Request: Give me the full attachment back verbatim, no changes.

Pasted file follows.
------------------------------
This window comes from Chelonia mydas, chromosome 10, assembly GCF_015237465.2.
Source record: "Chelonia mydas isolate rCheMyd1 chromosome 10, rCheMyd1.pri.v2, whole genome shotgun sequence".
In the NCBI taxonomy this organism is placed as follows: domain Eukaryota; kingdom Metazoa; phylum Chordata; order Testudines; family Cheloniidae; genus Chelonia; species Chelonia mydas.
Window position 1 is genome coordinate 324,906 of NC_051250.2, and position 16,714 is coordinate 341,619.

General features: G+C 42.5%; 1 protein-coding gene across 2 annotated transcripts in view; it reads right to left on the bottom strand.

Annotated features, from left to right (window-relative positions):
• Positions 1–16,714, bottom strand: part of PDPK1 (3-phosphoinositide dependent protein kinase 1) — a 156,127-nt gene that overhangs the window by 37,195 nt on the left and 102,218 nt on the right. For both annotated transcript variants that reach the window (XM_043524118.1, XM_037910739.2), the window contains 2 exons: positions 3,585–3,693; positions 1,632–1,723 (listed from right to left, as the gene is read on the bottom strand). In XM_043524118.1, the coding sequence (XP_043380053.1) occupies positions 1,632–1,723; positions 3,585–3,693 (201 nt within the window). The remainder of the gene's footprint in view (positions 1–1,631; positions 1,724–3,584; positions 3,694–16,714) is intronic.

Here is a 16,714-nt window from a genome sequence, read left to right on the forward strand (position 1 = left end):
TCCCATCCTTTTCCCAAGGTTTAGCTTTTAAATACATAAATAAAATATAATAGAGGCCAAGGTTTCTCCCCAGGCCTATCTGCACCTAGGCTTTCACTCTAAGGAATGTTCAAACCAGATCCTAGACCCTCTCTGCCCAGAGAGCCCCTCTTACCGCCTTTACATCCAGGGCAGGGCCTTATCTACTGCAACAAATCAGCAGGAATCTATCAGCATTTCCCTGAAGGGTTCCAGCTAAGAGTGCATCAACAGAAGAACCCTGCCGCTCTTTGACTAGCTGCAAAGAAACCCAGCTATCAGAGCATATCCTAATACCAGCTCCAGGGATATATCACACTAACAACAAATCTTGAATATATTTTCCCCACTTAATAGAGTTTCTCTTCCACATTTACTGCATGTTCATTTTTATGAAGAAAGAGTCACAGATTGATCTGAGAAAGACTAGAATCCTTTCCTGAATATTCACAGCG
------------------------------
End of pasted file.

This window comes from Chelonia mydas, chromosome 10, assembly GCF_015237465.2.
Source record: "Chelonia mydas isolate rCheMyd1 chromosome 10, rCheMyd1.pri.v2, whole genome shotgun sequence".
In the NCBI taxonomy this organism is placed as follows: domain Eukaryota; kingdom Metazoa; phylum Chordata; order Testudines; family Cheloniidae; genus Chelonia; species Chelonia mydas.
Window position 1 is genome coordinate 324,906 of NC_051250.2, and position 16,714 is coordinate 341,619.

General features: G+C 42.5%; 1 protein-coding gene across 2 annotated transcripts in view; it reads right to left on the bottom strand.

Annotated features, from left to right (window-relative positions):
• Positions 1–16,714, bottom strand: part of PDPK1 (3-phosphoinositide dependent protein kinase 1) — a 156,127-nt gene that overhangs the window by 37,195 nt on the left and 102,218 nt on the right. For both annotated transcript variants that reach the window (XM_043524118.1, XM_037910739.2), the window contains 2 exons: positions 3,585–3,693; positions 1,632–1,723 (listed from right to left, as the gene is read on the bottom strand). In XM_043524118.1, the coding sequence (XP_043380053.1) occupies positions 1,632–1,723; positions 3,585–3,693 (201 nt within the window). The remainder of the gene's footprint in view (positions 1–1,631; positions 1,724–3,584; positions 3,694–16,714) is intronic.

Here is a 16,714-nt window from a genome sequence, read left to right on the forward strand (position 1 = left end):
TCCCATCCTTTTCCCAAGGTTTAGCTTTTAAATACATAAATAAAATATAATAGAGGCCAAGGTTTCTCCCCAGGCCTATCTGCACCTAGGCTTTCACTCTAAGGAATGTTCAAACCAGATCCTAGACCCTCTCTGCCCAGAGAGCCCCTCTTACCGCCTTTACATCCAGGGCAGGGCCTTATCTACTGCAACAAATCAGCAGGAATCTATCAGCATTTCCCTGAAGGGTTCCAGCTAAGAGTGCATCAACAGAAGAACCCTGCCGCTCTTTGACTAGCTGCAAAGAAACCCAGCTATCAGAGCATATCCTAATACCAGCTCCAGGGATATATCACACTAACAACAAATCTTGAATATATTTTCCCCACTTAATAGAGTTTCTCTTCCACATTTACTGCATGTTCATTTTTATGAAGAAAGAGTCACAGATTGATCTGAGAAAGACTAGAATCCTTTCCTGAATATTCACAGCG